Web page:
Archive for the 'Comics'

Hey Kids! Comics!

I know I haven't been posting to this blog much in the last few months, but Spring is here and all the distractions that plagued me over the Winter From Hell™ are receding in the rear-view mirror, so it's time to get back to the "shameless self-promotion and pop culture commentary" this site promised.

Let's begin with  the "self-promotion," and a long-overdue look at the Atomic Pulp line of webcomics. If you're reading this, then your almost certainly aware that I write, and publish online, three weekly, serialized webcomics (did I mention that they're free?): Gravedigger, Perils On Planet X, and Femme Noir.

Gravedigger is more than halfway through its action-packed second continuity, "The Predators." Over the last couple months we've had some scheduling issues due to various circumstances on both my part and multiple-award-winning artist/co-creator Rick Burchett's, but it looks like we're back on track now, with new installments every Monday. Once "The Predators" wraps, we plan to move right into the third - and biggest - Gravedigger caper, tentatively titled, "The Abductors." Like "The Predators," this one is brand-new, and has never been available in any format before.

Every Wednesday sees an episode of Femme Noir, drawn by my pal, Joe Staton, who is currently shaking up the funny pages as the artist on the Dick Tracy newspaper strip. At the moment, we are re-presenting previously-published stories while we gear up to produce a new graphic novel.

The most popular of the Atomic Pulp webcomics (in terms of monthly traffic) is Perils On Planet X, which updates on Fridays. This swashbuckling interplanetary adventure, which is illustrated by the immensely talented Gene Gonzales, and colored by Ian Sokoliwski, has updated like clockwork for more than a year now, with no missed weeks. We're about a third of the way into Chapter Three of the first storyline, "Hawke Of Terra," and looking toward the future. We're working on plans for a collected volume (and maybe some crowdfunding to pull it off) of this first "Book," as well as discussing future stories.

We appreciate all comments and feedback from our readers. We also appreciate every link and referral, because the more readers we have, the easier it is justify keeping them going. So thanks, to everyone who's helped spread the word... and if you haven't read them yet: why not?

Days Of Future Past

I've enjoyed four out of six of the Fox X-Men flicks so far, which is actually a pretty good ratio. From this trailer, I'm thinking it's soon going to be five out of seven...


Black/White – Andrez Bergen

Up until now I've known Andrez Bergen primarily as a novelist with a distinctive, entertaining voice, as is evident in TOBACCO-STAINED MOUNTAIN GOAT, WHO IS KILLING THE GREAT CAPES OF HEROPA?, and DEPTH CHARGING ICE PLANET GOTH, among others. But he also writes comics, and BLACK/WHITE, a new anthology title he's produced with several different artists, is just out. Most of the stories in this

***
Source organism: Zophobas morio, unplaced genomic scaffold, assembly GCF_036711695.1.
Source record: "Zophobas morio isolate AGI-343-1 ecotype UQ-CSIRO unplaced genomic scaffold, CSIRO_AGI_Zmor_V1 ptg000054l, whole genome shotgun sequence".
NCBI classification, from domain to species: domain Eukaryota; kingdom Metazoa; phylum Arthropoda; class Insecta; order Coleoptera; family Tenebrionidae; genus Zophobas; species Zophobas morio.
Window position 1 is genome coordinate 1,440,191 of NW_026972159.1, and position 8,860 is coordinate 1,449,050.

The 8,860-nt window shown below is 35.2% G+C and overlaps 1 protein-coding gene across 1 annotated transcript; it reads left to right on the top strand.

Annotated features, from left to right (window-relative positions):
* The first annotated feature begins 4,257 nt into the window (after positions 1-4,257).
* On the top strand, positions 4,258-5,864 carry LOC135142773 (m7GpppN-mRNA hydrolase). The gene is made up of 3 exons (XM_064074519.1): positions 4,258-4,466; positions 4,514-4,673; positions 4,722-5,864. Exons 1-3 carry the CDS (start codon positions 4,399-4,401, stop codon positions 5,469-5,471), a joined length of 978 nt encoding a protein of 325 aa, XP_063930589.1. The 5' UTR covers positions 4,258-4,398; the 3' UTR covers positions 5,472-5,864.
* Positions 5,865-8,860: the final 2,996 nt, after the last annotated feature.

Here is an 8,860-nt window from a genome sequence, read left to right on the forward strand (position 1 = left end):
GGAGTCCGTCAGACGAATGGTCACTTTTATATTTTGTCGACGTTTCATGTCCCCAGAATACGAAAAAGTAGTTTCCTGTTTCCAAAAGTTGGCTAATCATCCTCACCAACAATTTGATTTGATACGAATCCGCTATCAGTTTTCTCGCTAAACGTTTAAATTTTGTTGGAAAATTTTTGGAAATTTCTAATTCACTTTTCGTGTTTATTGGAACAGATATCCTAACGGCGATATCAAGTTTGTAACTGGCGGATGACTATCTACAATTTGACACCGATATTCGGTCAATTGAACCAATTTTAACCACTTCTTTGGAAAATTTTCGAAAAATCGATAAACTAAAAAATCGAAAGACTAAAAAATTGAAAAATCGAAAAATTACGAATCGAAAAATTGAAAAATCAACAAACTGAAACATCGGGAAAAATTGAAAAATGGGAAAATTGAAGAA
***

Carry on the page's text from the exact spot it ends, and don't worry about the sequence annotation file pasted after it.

ruckawriter: So, here’s Seth Meyers’ show from Tuesday night,…



ruckawriter:

So, here’s Seth Meyers’ show from Tuesday night, March 11. He’s doing the funny, and then around minute 20, first guest Rachel Maddow comes out. And around minute 23 and 30 seconds, they start talking comics.

I’m still in geek-fugue about this. It’s always flattering to get a shout out, but to get a shout out from not one, but two people I hold in such high esteem…

…yeah, I’ll be over here in the corner, grinning and giggling.

Rachel Maddow admits to Seth Meyers that she gives copies of Greg Rucka’s Queen & Country to members of Congress, saying “It’ll give them helpful insight for their jobs.”

I wonder how Greg Rucka’s forthcoming novel, Bravo, would go over!

Velvet #1 – Ed Brubaker and Steve Epting

Normally I don't blog about single issues of a comic book, preferring to wait until there's a collected edition available, but I'm going to make an exception for VELVET #1, the first issue of a new spy series written by Ed Brubaker and drawn by Steve Epting, the team responsible for some of the best Captain America stories in the past twenty or thirty years.

According to Brubaker, he wants VELVET to be a cross between the more over-the-top secret agent stuff like James Bond and The Man From U.N.C.L.E. and the grittier espionage fiction of authors such as John Le Carre. I think he's succeeded admirably in this first issue.

Set in the late Sixties and early Seventies, the story centers around the activities of Arc-7, a top secret, ultra-hush-hush spy agency with headquarters in London. I'm not sure if it's supposed to be a British agency or an international one like U.N.C.L.E., but that doesn't really matter. One of their agents is murdered while on a mission, and the leaders of the agency quickly decide that there's a traitor in their ranks, a former top field agent who now trains other agents.

But Velvet Templeton, the secretary to the agency's director, believes that the man being blamed for the leak (who happens to be a former lover of hers) is actually being framed, so she sets out to do some investigating of her own. And Velvet has some secrets in her past that make things even more interesting, so that by the end of this issue Brubaker has thrown in some very intriguing twists along with plenty of action.

Since I was a huge fan of all the espionage novels, movies, and TV shows from the Sixties, VELVET is right in my wheelhouse. Brubaker is one of the best writers in the comics business, and I've always enjoyed Epting's stylish artwork and top-notch storytelling. This first issue also includes a fine essay by Jess Nevins, "A History of Spy Fiction Through the Cold War". I really enjoyed this one and look forward to the next issue. Whether you read it as it goes along or wait for the hardback or trade paperback, VELVET gets a high recommendation from me.